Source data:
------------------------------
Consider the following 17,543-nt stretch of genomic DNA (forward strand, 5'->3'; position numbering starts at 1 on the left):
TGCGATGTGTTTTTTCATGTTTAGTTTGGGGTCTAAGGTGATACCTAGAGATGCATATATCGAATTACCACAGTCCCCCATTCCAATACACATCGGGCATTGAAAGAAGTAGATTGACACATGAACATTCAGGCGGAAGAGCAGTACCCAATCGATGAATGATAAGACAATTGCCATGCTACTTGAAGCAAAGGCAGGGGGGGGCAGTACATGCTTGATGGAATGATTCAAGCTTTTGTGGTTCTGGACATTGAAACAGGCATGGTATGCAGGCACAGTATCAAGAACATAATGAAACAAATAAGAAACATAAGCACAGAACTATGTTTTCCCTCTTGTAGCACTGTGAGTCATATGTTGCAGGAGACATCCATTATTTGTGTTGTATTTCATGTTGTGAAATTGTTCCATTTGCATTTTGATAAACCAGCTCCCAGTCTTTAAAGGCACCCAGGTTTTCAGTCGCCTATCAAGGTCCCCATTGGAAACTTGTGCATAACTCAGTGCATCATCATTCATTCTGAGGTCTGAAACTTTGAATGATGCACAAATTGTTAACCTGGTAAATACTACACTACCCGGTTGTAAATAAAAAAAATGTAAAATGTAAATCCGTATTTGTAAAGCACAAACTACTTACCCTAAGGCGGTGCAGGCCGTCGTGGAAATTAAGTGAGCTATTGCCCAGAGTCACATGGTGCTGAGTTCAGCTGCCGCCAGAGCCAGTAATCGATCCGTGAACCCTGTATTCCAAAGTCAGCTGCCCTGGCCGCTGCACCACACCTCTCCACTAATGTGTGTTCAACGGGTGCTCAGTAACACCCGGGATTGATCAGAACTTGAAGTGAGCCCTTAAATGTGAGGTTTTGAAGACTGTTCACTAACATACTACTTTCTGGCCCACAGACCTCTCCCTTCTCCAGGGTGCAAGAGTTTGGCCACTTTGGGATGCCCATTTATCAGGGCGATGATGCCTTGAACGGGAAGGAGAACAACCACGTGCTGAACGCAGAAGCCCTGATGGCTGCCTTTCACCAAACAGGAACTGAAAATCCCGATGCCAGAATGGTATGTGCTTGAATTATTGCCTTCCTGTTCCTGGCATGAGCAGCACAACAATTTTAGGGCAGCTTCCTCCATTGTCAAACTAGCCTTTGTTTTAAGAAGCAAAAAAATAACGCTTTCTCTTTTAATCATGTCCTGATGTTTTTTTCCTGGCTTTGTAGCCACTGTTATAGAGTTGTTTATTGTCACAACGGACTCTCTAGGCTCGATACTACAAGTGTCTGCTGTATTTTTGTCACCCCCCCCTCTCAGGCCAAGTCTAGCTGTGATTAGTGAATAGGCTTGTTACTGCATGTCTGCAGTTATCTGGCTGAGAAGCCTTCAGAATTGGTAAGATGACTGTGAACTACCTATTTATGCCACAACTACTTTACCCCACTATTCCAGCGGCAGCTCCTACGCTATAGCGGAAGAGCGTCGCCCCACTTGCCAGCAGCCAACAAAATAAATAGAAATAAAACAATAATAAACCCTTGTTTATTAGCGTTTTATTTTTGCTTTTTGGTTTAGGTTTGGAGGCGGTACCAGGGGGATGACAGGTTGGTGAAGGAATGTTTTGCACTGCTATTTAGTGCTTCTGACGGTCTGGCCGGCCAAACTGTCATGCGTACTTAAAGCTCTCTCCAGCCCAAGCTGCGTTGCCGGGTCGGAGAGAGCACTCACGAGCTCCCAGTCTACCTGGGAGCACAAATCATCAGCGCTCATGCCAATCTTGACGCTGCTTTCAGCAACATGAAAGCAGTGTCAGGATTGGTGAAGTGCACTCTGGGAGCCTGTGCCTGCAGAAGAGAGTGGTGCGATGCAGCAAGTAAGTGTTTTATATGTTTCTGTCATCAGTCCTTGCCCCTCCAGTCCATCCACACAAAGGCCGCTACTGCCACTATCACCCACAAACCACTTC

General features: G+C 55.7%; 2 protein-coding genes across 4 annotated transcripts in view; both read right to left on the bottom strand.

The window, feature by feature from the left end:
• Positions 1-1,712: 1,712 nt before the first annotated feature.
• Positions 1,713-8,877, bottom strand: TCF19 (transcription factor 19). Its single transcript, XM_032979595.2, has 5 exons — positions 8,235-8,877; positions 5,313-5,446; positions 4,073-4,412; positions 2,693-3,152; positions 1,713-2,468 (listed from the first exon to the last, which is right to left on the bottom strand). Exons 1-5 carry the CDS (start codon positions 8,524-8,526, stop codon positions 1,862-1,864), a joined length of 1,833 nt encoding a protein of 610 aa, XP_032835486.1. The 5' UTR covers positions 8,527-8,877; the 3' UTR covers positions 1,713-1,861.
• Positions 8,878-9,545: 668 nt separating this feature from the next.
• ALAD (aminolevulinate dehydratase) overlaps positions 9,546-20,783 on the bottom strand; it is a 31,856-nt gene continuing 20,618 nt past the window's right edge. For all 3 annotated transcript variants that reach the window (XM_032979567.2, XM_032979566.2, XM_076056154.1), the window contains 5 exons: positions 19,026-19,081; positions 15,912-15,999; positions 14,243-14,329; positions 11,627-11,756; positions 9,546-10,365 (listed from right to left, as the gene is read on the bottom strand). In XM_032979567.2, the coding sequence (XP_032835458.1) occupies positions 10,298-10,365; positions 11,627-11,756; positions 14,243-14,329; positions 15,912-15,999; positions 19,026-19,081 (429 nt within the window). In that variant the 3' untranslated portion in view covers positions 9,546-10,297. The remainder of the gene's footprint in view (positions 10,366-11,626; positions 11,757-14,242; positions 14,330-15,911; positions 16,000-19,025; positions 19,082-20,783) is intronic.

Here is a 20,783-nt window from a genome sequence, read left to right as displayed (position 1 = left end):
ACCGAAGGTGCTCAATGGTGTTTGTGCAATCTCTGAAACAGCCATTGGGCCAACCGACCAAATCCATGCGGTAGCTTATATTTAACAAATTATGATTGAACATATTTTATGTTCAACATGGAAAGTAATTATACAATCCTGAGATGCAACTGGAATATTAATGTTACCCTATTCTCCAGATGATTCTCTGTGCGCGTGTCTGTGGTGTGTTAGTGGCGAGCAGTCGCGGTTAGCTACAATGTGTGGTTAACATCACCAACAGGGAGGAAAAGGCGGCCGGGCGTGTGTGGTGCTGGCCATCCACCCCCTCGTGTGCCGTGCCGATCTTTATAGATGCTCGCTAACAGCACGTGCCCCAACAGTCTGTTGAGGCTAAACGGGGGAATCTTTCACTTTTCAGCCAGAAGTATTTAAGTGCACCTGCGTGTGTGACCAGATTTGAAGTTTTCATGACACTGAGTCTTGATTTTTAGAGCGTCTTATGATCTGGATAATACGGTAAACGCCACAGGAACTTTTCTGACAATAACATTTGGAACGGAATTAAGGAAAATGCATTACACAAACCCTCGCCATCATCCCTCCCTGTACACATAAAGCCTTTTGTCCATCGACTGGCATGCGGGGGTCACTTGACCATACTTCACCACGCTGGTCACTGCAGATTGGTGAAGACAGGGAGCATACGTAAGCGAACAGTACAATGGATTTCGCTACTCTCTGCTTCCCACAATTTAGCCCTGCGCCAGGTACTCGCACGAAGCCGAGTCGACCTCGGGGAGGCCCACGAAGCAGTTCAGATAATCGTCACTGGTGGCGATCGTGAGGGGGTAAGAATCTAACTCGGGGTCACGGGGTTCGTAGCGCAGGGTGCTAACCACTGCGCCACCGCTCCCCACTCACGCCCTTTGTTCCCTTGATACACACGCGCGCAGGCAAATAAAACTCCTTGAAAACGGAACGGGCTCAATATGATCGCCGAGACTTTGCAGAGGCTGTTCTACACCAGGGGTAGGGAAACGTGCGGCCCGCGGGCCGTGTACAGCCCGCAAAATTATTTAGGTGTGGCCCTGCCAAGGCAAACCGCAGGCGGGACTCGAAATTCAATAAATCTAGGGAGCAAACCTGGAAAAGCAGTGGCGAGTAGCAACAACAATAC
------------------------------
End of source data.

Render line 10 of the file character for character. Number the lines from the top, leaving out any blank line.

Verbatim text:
ACCGAAGGTGCTCAATGGTGTTTGTGCAATCTCTGAAACAGCCATTGGGCCAACCGACCAAATCCATGCGGTAGCTTATATTTAACAAATTATGATTGAACATATTTTATGTTCAACATGGAAAGTAATTATACAATCCTGAGATGCAACTGGAATATTAATGTTACCCTATTCTCCAGATGATTCTCTGTGCGCGTGTCTGTGGTGTGTTAGTGGCGAGCAGTCGCGGTTAGCTACAATGTGTGGTTAACATCACCAACAGGGAGGAAAAGGCGGCCGGGCGTGTGTGGTGCTGGCCATCCACCCCCTCGTGTGCCGTGCCGATCTTTATAGATGCTCGCTAACAGCACGTGCCCCAACAGTCTGTTGAGGCTAAACGGGGGAATCTTTCACTTTTCAGCCAGAAGTATTTAAGTGCACCTGCGTGTGTGACCAGATTTGAAGTTTTCATGACACTGAGTCTTGATTTTTAGAGCGTCTTATGATCTGGATAATACGGTAAACGCCACAGGAACTTTTCTGACAATAACATTTGGAACGGAATTAAGGAAAATGCATTACACAAACCCTCGCCATCATCCCTCCCTGTACACATAAAGCCTTTTGTCCATCGACTGGCATGCGGGGGTCACTTGACCATACTTCACCACGCTGGTCACTGCAGATTGGTGAAGACAGGGAGCATACGTAAGCGAACAGTACAATGGATTTCGCTACTCTCTGCTTCCCACAATTTAGCCCTGCGCCAGGTACTCGCACGAAGCCGAGTCGACCTCGGGGAGGCCCACGAAGCAGTTCAGATAATCGTCACTGGTGGCGATCGTGAGGGGGTAAGAATCTAACTCGGGGTCACGGGGTTCGTAGCGCAGGGTGCTAACCACTGCGCCACCGCTCCCCACTCACGCCCTTTGTTCCCTTGATACACACGCGCGCAGGCAAATAAAACTCCTTGAAAACGGAACGGGCTCAATATGATCGCCGAGACTTTGCAGAGGCTGTTCTACACCAGGGGTAGGGAAACGTGCGGCCCGCGGGCCGTGTACAGCCCGCAAAATTATTTAGGTGTGGCCCTGCCAAGGCAAACCGCAGGCGGGACTCGAAATTCAATAAATCTAGGGAGCAAACCTGGAAAAGCAGTGGCGAGTAGCAACAACAATAC